Breast removal surgery; Subcutaneous mastectomy; Nipple sparing mastectomy; Total mastectomy; Skin sparing mastectomy; Simple mastectomy; Modified radical mastectomy; Breast cancer - mastectomy
A mastectomy is surgery to remove the breast tissue. Some of the skin and the nipple may also be removed. The surgery is most often done to treat breast cancer.
Before surgery begins, you will be given general anesthesia. This means you will be asleep and pain-free during surgery.
There are different types of mastectomies. Which one your surgeon performs depends on the type of breast problem you have. Most of the time, mastectomy is done to treat cancer. However, it is sometimes done to prevent cancer (prophylactic mastectomy).
The surgeon will make a cut in your breast and perform one of these operations:
One or two small plastic drains or tubes are very often left in your chest to remove extra fluid from where the breast tissue used to be.
A plastic surgeon may be able to begin reconstruction of the breast during the same operation. You may also choose to have breast reconstruction at a later time. If you have reconstruction, a skin- or nipple-sparing mastectomy may be an option.
Mastectomy will take about 2 to 3 hours.
WOMEN DIAGNOSED WITH BREAST CANCER
The most common reason for a mastectomy is breast cancer.
If you are diagnosed with breast cancer, talk to your health care provider about your choices:
You and your provider should consider:
You and the providers who are treating your breast cancer will decide together which option is right for you.
WOMEN AT HIGH RISK FOR BREAST CANCER
Women who have a very high risk of developing breast cancer may choose to have a preventive (or prophylactic) mastectomy to reduce the risk of breast cancer.
You may be more likely to get breast cancer if one or more close family relatives has had the disease, especially at an early age. Genetic tests (such as BRCA1 or BRCA2) may help show that you have a high risk. However, even with a normal genetic test, you may still be at high risk for breast cancer, depending on other factors. It may be useful to meet with a genetic counselor to assess your level of risk.
Prophylactic mastectomy should be done only after very careful thought and discussion with your doctor, a genetic counselor, your family, and loved ones.
Mastectomy greatly reduces the risk for breast cancer, but does not eliminate it.
You may decide to have a mastectomy based on your personal preference for a given condition. You and your doctor will discuss the pros and cons of this decision.
Scabbing, blistering, wound opening, seroma, or skin loss along the edge of the surgical cut or within the skin flaps may occur.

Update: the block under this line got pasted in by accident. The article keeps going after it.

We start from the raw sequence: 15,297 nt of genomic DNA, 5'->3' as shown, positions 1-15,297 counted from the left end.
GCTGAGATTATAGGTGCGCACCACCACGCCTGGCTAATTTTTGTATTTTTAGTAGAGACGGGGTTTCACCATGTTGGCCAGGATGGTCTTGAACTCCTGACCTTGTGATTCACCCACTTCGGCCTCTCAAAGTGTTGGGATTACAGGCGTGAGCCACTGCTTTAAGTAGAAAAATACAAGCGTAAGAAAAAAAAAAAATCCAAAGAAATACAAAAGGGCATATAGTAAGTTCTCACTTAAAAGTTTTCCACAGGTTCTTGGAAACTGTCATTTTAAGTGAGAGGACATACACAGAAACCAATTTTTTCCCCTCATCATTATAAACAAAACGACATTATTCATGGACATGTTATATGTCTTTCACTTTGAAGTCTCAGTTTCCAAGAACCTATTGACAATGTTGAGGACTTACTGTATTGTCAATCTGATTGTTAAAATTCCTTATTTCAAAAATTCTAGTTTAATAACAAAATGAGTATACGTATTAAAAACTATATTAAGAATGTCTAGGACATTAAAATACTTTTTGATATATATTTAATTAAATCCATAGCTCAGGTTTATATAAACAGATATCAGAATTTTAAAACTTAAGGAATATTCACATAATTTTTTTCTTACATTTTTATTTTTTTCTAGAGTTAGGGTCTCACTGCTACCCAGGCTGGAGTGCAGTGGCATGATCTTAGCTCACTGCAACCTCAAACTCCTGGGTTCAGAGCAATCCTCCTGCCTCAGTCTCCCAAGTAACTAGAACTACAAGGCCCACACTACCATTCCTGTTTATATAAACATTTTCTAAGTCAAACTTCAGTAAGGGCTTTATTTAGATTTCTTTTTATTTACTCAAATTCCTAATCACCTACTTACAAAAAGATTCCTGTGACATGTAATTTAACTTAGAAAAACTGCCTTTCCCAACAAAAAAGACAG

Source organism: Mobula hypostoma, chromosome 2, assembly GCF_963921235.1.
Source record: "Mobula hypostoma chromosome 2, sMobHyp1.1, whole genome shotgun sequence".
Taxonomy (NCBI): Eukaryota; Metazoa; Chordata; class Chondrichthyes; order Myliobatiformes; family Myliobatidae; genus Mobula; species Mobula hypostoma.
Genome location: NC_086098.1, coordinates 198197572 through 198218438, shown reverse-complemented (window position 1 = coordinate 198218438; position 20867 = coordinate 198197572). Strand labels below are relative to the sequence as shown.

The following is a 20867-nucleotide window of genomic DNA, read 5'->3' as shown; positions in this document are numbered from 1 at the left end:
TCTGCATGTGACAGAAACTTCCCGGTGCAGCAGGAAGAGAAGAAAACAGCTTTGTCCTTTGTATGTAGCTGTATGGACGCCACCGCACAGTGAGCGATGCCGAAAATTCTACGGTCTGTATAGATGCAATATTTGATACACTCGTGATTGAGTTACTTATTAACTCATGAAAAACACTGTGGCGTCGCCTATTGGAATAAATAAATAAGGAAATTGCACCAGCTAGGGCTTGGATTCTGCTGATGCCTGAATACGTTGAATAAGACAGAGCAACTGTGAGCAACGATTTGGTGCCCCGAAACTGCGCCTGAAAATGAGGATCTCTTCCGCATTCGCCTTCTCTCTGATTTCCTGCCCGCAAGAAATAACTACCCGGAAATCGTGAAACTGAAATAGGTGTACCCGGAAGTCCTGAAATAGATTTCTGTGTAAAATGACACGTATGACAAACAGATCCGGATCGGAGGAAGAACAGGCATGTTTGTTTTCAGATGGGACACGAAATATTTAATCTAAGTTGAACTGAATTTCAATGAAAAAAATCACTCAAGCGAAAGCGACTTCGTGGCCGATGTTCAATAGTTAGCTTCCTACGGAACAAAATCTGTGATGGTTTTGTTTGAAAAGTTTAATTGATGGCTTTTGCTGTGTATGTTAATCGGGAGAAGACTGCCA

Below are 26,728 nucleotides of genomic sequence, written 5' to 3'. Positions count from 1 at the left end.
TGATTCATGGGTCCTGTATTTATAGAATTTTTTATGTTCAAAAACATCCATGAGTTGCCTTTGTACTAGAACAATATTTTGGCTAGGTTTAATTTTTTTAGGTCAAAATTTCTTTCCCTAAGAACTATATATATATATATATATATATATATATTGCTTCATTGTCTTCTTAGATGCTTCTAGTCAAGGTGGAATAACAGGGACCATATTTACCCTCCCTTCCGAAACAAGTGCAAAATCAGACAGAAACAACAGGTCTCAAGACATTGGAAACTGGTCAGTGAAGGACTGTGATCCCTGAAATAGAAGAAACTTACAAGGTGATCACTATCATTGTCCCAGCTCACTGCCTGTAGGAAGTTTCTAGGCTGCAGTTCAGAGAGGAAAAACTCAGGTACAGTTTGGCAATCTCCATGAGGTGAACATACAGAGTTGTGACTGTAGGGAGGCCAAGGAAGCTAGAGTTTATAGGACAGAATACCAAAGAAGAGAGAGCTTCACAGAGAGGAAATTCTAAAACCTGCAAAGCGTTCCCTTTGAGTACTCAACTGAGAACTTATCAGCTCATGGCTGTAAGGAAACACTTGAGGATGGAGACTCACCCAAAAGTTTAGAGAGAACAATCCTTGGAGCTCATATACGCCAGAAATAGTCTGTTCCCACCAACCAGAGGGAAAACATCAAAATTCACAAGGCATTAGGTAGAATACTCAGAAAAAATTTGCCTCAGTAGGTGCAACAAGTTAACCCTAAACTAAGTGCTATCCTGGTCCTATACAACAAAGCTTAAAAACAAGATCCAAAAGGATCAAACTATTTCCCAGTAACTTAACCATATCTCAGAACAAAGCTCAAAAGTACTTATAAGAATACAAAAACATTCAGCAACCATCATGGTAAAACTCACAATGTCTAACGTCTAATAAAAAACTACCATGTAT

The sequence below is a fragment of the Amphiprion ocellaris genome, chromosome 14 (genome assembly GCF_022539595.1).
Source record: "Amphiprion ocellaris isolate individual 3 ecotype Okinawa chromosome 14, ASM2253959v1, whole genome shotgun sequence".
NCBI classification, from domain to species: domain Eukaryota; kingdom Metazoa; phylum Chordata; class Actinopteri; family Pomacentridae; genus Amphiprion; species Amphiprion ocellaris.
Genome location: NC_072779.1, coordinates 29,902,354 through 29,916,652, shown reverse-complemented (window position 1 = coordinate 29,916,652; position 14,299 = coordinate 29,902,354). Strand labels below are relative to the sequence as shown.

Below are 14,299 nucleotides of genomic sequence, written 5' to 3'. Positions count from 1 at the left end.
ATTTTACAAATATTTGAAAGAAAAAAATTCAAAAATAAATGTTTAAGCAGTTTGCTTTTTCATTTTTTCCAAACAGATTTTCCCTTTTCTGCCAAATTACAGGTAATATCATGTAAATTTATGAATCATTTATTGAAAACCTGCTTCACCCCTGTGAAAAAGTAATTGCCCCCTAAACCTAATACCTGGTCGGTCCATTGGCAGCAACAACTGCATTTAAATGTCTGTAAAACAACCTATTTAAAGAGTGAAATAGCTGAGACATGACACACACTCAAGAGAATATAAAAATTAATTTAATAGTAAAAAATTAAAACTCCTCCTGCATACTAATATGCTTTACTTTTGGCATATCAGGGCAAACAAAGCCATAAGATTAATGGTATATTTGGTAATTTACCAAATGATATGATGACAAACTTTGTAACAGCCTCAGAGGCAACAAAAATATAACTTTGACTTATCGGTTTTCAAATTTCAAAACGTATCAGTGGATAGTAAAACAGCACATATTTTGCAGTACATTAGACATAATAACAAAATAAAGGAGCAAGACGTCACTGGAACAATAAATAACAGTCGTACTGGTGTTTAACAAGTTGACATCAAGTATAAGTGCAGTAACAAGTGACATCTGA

You may have blood and imaging tests (such as CT scans, bone scans, and chest x-ray) after your provider finds breast cancer. This is done to determine if the cancer has spread outside of the breast and lymph nodes under the arm.
Always tell your provider if:
During the week before the surgery:
On the day of the surgery:
You will be told when to arrive at the hospital. Be sure to arrive on time.
Most women stay in the hospital for 24 to 48 hours after a mastectomy. Your length of stay will depend on the type of surgery you had. Many women go home with drainage tubes still in their chest after mastectomy. The doctor will remove them later during an office visit. A nurse will teach you how to look after the drain, or you might be able to have a home care nurse help you.
You may have pain around the site of your cut after surgery. The pain is moderate after the first day and then goes away over a period of a few weeks. You will receive pain medicines before you are released from the hospital.
Fluid may collect in the area of your mastectomy after all the drains are removed. This is called a seroma. It most often goes away on its own, but it may need to be drained using a needle (aspiration).
Most women recover well after mastectomy.
In addition to surgery, you may need other treatments for breast cancer. These treatments may include hormonal therapy, radiation therapy, and chemotherapy. All have side effects, so you should talk to your provider about the choices.
Davidson NE. Breast cancer and benign breast disorders. In: Goldman L, Schafer AI, eds. Goldman-Cecil Medicine. 26th ed. Philadelphia, PA: Elsevier; 2020:chap 188.
Henry NL, Shah PD, Haider I, Freer PE, Jagsi R, Sabel MS. Cancer of the breast. In: Niederhuber JE, Armitage JO, Kastan MB, Doroshow JH, Tepper JE, eds. Abeloff's Clinical Oncology. 6th ed. Philadelphia, PA: Elsevier; 2020:chap 88.
Klimberg VS, Hunt KH. Diseases of the breast. In: Townsend CM Jr, Beauchamp RD, Evers BM, Mattox KL, eds. Sabiston Textbook of Surgery. 21st ed. Philadelphia, PA: Elsevier; 2022:chap 35.
Macmillan RD. Mastectomy. In: Dixon JM, Barber MD, eds. Breast Surgery: A Companion to Specialist Surgical Practice. 6th ed. Philadelphia, PA: Elsevier; 2019:122-133.
National Comprehensive Cancer Network website. NCCN clinical practice guidelines in oncology: breast cancer. Version 4.2022. www.nccn.org/professionals/physician_gls/pdf/breast.pdf. Updated June 21, 2022. September 19, 2022.BACK TO TOP
Review Date: 1/6/2022
Reviewed By: Todd Campbell, MD, FACS, Clinical Assistant Professor, Department of Surgery, Volunteer Faculty, Rowan University School of Osteopathic Medicine, Stratford, NJ; Medical Director, Independence Blue Cross, Philadelphia, PA. Review provided by VeriMed Healthcare Network. Also reviewed by David Zieve, MD, MHA, Medical Director, Brenda Conaway, Editorial Director, and the A.D.A.M. Editorial team. Editorial update 09/19/2022.
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